Nutritious Porridge Recipe for Dogs

by Susan Dorling Google
    Porridge: comfort food for people and pooches.

    Porridge: comfort food for people and pooches.

    George Doyle/Stockbyte/Getty Images

    Porridge, a meal of cereal grains boiled in milk or water, is a suitable source of protein and carbohydrates that are essential to your dog's diet. Blended with a variety of meats and veggies, porridge becomes a nutritionally complete meal your pooch will love for its taste and texture.

    Your dog's homemade meal may be up to 75 percent old-fashioned rolled oats, one of the most popular grains made into porridge. Oats are a warming grain that calms the nervous and reproductive systems, strengthens the immune system and heart muscle, and keeps the spleen and pancreas healthy. Rich in silicon, oats help strengthen bones. Most dogs tolerate this least allergenic of grains well. As a carbohydrate, oatmeal porridge provides energy that helps build the tissues and regulates how much starch and fat the body will break down and utilize.

    To prepare a quick and delicious porridge, bring about 10 cups of water to a boil. Add 5 cups of old-fashioned rolled oats, cover the pot and turn off the heat. Let the oats sit for about 15 minutes. Do not stir, otherwise the oats will become too soft and mushy. Pour the cooked oats into a large casserole dish and gently fold in 6 cups of raw or cooked ground turkey, 1/4 cup of olive oil, 1/2 cup of finely chopped raw or cooked carrots, 1/2 cup of finely chopped raw or cooked zucchini, 1 tablespoon of finely chopped fresh rosemary or 1/2 tablespoon of dried rosemary, 2 tablespoons of finely chopped fresh parsley or 1 tablespoon of dried parsley, 400 IU vitamin E and 4 teaspoons of bone meal powder or finely ground egg shells. Let the porridge cool completely before serving.

    This healthy porridge recipe is made in large batches of 18 cups for convenience and provides satisfying meals for one or more dogs for a couple of days, depending on your dogs' sizes and intake requirements. Amounts to feed depend on a variety of factors, including your dog's activity level, state of health, age, appetite, climate and ingredient substitutions. Based on weight alone, generally accepted recommended daily allowances are as follows: up to 15 pounds, 1 to 2 cups; 15 to 30 pounds, about 4 cups; 30 to 60 pounds, 6 to 7 cups; 60 to 90 pounds, about 8 cups; over 90 pounds, 9 or more cups. Consult your vet for a more specific allowance based on breed, size, weight, age and other factors.

    You can substitute oats for other grains. Consider quinoa, barley, cornmeal, bulgur, brown rice and couscous. Each of these has a different level of protein. Adjustments in cooking times and proportion of liquid to grains is required for each and directly correlates to the amount of processing of that particular grain; specific cooking recommendations are normally on the packaging of each grain, or available as handouts in bulk food stores. You can substitute lean ground chicken, lean ground beef, mackerel or other fish for the turkey in this recipe. It is a good idea to rotate your sources of meat protein, as well as the grain you use to make the porridge, on a daily or weekly basis.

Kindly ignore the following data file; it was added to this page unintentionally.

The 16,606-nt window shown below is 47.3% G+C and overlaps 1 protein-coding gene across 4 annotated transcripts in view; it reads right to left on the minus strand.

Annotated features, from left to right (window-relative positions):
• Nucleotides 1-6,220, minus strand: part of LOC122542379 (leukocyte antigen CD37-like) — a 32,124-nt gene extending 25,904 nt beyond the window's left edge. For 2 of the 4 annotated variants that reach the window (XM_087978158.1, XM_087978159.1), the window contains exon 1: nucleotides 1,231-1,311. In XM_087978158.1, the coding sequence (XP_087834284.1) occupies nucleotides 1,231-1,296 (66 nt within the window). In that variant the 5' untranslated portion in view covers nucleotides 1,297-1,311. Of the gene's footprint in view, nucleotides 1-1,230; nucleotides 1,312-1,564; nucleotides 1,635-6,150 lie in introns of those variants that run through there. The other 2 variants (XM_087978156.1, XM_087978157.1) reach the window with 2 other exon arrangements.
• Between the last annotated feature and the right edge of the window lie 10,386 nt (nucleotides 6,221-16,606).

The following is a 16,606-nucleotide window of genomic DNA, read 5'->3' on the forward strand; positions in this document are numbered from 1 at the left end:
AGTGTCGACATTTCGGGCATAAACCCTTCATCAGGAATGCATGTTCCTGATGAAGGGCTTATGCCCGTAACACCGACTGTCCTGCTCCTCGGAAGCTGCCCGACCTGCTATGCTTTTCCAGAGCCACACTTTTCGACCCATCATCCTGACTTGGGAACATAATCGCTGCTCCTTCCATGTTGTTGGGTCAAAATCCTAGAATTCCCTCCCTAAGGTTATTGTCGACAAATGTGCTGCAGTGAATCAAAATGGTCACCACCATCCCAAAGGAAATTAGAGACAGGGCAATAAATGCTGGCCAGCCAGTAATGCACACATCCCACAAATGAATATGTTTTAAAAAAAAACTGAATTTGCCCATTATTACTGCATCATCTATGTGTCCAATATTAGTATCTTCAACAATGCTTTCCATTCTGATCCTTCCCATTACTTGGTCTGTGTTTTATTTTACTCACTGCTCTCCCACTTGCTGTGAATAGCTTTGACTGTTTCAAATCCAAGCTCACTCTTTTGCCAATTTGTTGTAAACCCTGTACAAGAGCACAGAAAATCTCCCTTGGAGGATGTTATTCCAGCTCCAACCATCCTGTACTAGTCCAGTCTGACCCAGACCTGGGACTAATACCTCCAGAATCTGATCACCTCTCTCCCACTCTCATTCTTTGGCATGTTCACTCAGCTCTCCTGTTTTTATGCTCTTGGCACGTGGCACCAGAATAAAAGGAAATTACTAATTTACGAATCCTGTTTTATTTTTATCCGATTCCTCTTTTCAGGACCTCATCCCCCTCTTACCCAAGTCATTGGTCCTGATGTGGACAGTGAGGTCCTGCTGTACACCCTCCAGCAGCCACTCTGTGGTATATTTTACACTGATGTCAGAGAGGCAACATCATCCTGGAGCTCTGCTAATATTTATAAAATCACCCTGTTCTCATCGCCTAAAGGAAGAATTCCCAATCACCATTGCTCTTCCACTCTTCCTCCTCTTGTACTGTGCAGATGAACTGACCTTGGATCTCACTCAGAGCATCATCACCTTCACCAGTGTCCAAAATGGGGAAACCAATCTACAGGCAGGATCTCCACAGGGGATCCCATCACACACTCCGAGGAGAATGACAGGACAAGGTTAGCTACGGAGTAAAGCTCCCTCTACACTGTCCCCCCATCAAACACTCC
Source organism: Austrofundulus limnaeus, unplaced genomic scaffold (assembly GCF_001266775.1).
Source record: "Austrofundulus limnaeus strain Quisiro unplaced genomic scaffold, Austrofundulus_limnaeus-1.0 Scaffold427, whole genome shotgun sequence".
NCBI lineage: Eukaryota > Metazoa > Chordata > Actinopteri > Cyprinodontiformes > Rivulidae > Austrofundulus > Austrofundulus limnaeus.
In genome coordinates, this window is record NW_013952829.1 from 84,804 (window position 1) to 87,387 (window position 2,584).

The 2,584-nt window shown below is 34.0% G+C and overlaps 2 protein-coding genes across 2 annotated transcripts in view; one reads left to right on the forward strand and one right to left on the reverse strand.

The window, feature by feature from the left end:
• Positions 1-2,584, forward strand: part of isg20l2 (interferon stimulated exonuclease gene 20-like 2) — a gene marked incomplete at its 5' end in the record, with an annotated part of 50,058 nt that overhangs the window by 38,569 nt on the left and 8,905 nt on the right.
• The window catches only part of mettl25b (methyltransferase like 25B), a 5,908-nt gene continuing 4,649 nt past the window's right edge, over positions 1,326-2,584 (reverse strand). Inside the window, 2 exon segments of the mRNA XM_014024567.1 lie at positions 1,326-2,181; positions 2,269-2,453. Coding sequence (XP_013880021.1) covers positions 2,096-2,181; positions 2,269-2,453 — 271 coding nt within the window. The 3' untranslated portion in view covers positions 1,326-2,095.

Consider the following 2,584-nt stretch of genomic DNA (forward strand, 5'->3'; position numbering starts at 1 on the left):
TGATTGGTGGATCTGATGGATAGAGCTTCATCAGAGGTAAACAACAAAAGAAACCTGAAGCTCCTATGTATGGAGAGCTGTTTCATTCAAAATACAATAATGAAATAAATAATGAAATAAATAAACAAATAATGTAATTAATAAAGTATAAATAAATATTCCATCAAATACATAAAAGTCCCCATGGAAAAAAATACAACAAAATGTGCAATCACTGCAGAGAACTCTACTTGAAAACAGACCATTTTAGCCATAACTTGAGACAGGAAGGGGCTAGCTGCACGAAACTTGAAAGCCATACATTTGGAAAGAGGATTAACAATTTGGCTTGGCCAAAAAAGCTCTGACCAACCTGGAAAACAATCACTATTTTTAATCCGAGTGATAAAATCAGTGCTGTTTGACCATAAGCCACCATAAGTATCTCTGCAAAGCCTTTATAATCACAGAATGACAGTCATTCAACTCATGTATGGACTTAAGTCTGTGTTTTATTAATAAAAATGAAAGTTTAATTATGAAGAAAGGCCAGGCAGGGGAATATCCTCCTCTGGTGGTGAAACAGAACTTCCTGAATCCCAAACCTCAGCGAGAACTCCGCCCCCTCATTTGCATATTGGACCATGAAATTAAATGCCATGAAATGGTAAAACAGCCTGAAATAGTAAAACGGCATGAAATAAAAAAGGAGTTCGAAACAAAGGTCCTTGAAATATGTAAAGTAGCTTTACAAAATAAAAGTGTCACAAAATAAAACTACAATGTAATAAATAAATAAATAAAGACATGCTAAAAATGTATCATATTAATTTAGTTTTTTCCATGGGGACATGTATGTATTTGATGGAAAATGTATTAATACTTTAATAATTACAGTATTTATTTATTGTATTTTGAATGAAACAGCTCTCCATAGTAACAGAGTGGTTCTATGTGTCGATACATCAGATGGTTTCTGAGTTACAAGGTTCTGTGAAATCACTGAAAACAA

Herbs are a powerhouse of nutrients; in addition to parsley and rosemary you can use a variety of herbs in your meal rotations. Try oregano, sweet basil and mint. Cooked veggies, such as green beans, squash, cauliflower and parsnip are delicious additions or substitutions for the carrots and zucchini in this recipe.

    Store individual meal portions in the refrigerator for up to three days, and freeze additional daily portions in plastic zip-top bags. Thaw at room temperature before serving. Add a little warm water to help thaw the meal quicker and give the porridge a more souplike consistency, which may slow down dogs who eat too quickly.
    Save money on your home-prepared dog food by shopping for grains in bulk food stores and sourcing your meat and veggies at farms and farmer's markets. Taking advantage of sales at your local supermarket on meat and produce also helps cut costs.
    Add canine multivitamins to your dog's home-prepared cuisine or powder supplements, such as the healthy powder prescribed in "Dr. Pitcairn's Complete Guide to Natural Health for Dogs & Cats," to ensure your homemade diet meets all his nutritional requirements. It's wise to consult with your dog's veterinarian before embarking on a home-prepared dog food diet.

    References

    • "Dr. Pitcairn's Complete Guide to Natural Health for Dogs & Cats"; Dr. Richard H. Pitcairn, D.V.M., Ph.D. and Susan Hubble Pitcairn
    • "Holistic Guide for a Healthy Dog"; Wendy Volhard and Kerry Brown, D.V.M.

    Photo Credits

    • George Doyle/Stockbyte/Getty Images

    About the Author

    Based in Ontario, Susan Dorling has written professionally since 2000, with hundreds of articles published in a variety of popular online venues. Writing on a diverse range of topics, she reflects her passion for animals, interior design, home decorating, DIY projects, crafts, motorcycles and business.

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